MARC Ratings has affirmed its long-term and short-term corporate credit ratings of AA+/MARC-1 on CIMB Group Holdings
Berhad (CIMB Group) and its issue rating of AA on the group’s RM10.0 billion Basel III-compliant Tier 2 Subordinated
Debt Programme. The ratings outlook is stable.
CIMB Group is a non-operating financial holding company and is the country’s second-largest banking group with total assets of RM632.6 billion as at end-1Q2022. CIMB Bank Berhad remains its core
operating entity, accounting for 84.8% of total consolidated assets as at end-1Q2022 and historically contributing a substantial portion
of dividend income to the group. CIMB Group’s long-term rating of AA+ reflects its subordination to CIMB Bank (AAA/Stable).
CIMB Group’s affirmed ratings are premised on the group’s status as a domestic systemically important bank which hinges on
CIMB Bank’s significant market position in loans and deposits in the domestic banking industry.
For 1Q2022, CIMB Group recorded pre-tax profit of RM2.0 billion (1Q2021: RM2.9 billion); the higher earnings in 1Q2021 were due to
disposal of subsidiaries for RM1.2 billion. During the period, loan book grew by 5.0% y-o-y to RM384.7 billion on the
back of resumption of economic activities. Of its key operating markets, domestic loans accounted for 63.0% of its loan book,
followed by Indonesia (14.9%) and Thailand (7.7%).
Gross impaired loans ratio remained stable at 3.44% as at end-1Q2022 (1Q2021: 3.44%) as the group continued to provide relief measures as well as undertake restructuring and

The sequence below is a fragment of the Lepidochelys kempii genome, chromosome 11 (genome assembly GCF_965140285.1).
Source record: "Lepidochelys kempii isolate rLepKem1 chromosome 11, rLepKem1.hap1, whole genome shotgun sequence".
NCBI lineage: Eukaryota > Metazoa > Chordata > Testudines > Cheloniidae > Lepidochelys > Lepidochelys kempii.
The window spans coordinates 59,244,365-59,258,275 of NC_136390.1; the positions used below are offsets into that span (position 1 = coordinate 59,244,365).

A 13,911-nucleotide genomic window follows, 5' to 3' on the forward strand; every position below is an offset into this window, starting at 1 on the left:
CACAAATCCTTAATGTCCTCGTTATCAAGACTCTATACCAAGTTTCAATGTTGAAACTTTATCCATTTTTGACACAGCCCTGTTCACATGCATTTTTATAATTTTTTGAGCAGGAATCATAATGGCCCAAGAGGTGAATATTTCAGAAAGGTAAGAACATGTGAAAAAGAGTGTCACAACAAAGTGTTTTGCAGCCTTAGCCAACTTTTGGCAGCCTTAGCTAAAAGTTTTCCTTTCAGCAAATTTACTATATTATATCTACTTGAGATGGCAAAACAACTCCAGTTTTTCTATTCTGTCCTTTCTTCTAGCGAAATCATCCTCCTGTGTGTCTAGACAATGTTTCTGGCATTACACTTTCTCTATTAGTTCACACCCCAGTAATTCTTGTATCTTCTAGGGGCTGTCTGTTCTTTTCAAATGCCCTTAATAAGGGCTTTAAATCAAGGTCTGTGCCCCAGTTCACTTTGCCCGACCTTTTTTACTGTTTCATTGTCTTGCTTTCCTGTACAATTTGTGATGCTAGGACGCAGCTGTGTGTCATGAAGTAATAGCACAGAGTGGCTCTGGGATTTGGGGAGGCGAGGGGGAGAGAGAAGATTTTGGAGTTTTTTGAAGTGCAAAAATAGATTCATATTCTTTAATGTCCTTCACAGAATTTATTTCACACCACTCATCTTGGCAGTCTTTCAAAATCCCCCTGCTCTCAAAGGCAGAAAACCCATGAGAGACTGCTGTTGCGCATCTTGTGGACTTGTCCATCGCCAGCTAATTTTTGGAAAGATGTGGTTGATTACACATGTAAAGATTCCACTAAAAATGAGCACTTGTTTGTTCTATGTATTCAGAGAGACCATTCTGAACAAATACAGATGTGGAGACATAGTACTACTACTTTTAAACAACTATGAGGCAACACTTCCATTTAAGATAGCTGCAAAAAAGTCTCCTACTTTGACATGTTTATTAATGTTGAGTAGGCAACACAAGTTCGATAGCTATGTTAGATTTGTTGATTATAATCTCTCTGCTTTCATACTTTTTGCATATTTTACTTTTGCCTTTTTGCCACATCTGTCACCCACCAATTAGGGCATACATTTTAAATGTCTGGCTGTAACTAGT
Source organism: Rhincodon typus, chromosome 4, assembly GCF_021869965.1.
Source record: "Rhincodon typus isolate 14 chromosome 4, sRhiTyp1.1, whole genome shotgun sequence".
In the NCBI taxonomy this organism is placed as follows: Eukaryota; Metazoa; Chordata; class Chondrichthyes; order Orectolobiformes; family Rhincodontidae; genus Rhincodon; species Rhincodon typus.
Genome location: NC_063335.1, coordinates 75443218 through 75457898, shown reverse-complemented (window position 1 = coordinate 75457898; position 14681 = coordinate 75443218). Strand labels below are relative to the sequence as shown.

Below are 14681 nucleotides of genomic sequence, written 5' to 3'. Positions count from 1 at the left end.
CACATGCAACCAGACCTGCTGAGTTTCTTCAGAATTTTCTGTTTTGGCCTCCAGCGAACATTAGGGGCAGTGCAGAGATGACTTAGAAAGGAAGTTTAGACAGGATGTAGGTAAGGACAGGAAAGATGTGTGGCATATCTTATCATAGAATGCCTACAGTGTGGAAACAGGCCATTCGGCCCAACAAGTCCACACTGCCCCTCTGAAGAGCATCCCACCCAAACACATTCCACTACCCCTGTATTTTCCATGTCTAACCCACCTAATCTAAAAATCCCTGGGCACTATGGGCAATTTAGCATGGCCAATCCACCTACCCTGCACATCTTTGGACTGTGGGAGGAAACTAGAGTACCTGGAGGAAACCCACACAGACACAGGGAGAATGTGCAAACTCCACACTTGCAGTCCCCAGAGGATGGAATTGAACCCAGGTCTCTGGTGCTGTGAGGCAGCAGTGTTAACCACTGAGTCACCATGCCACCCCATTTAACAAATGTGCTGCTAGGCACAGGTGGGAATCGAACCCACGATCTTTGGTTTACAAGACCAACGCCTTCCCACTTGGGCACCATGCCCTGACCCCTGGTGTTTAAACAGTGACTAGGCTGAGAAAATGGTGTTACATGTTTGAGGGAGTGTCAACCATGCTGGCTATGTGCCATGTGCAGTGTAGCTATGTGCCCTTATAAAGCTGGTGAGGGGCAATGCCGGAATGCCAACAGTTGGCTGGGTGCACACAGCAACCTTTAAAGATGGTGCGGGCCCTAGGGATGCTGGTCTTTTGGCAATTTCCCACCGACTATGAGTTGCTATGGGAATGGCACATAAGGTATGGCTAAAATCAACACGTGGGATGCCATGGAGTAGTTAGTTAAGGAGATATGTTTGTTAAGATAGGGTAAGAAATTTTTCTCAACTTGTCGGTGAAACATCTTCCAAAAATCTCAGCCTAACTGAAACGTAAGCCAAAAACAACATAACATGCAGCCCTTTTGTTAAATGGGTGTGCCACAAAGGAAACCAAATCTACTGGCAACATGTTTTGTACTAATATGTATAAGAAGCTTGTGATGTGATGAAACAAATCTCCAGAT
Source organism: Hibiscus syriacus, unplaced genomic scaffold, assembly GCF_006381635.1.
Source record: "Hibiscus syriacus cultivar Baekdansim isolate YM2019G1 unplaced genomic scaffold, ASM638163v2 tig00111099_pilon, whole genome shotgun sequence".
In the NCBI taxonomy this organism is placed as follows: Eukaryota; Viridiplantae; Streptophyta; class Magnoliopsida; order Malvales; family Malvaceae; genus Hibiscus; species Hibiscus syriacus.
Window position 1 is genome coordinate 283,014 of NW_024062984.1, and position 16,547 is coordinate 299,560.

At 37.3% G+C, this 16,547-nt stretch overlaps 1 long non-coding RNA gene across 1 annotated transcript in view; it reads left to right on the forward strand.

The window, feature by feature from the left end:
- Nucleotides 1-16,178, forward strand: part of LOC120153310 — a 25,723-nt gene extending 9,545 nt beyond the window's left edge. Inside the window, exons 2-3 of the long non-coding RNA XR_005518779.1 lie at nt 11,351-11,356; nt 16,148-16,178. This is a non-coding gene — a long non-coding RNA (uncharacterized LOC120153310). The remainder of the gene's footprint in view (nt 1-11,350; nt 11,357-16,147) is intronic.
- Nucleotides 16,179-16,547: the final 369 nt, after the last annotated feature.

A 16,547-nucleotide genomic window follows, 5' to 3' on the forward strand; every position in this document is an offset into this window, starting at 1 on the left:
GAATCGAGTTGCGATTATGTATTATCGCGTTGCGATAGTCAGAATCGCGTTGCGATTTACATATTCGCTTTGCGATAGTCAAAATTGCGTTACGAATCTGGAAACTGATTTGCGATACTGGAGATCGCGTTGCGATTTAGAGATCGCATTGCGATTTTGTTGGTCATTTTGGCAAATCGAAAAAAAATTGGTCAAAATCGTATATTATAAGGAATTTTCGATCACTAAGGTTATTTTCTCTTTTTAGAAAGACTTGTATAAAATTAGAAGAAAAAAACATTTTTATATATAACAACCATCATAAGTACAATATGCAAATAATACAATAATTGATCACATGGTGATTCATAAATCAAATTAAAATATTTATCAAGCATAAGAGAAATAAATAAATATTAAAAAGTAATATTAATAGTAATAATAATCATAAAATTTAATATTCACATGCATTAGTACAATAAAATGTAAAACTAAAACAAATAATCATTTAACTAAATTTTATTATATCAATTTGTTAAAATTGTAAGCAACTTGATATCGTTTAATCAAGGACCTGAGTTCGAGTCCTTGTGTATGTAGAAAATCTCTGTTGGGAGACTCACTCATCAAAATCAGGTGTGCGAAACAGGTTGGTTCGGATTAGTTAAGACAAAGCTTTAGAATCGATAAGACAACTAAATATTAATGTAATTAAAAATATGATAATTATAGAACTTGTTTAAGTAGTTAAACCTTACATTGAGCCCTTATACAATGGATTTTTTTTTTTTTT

rescheduling to manage its asset quality. Its capitalisation remains strong and provides the capacity to absorb
potential shocks from any credit impairments once the extended relief measures end; Common Equity Tier 1,
Tier 1 and total capital ratios stood at 13.8%, 14.7% and 17.6%.
For 2021, CIMB Group received dividend income of RM582.6 million that was sufficient to meet its debt obligations. Its debt-to-equity ratio was stable at 0.52x,
with borrowings declining slightly to RM14.3 billion. Borrowings, however, remained on the high side since 2016, largely due
to Basel III-compliant sub-debt issuances. As these issuances are invested in similar capital instruments issued by its
banking subsidiaries, the debt servicing costs under the issuances have been met by cash flows from its subsidiaries.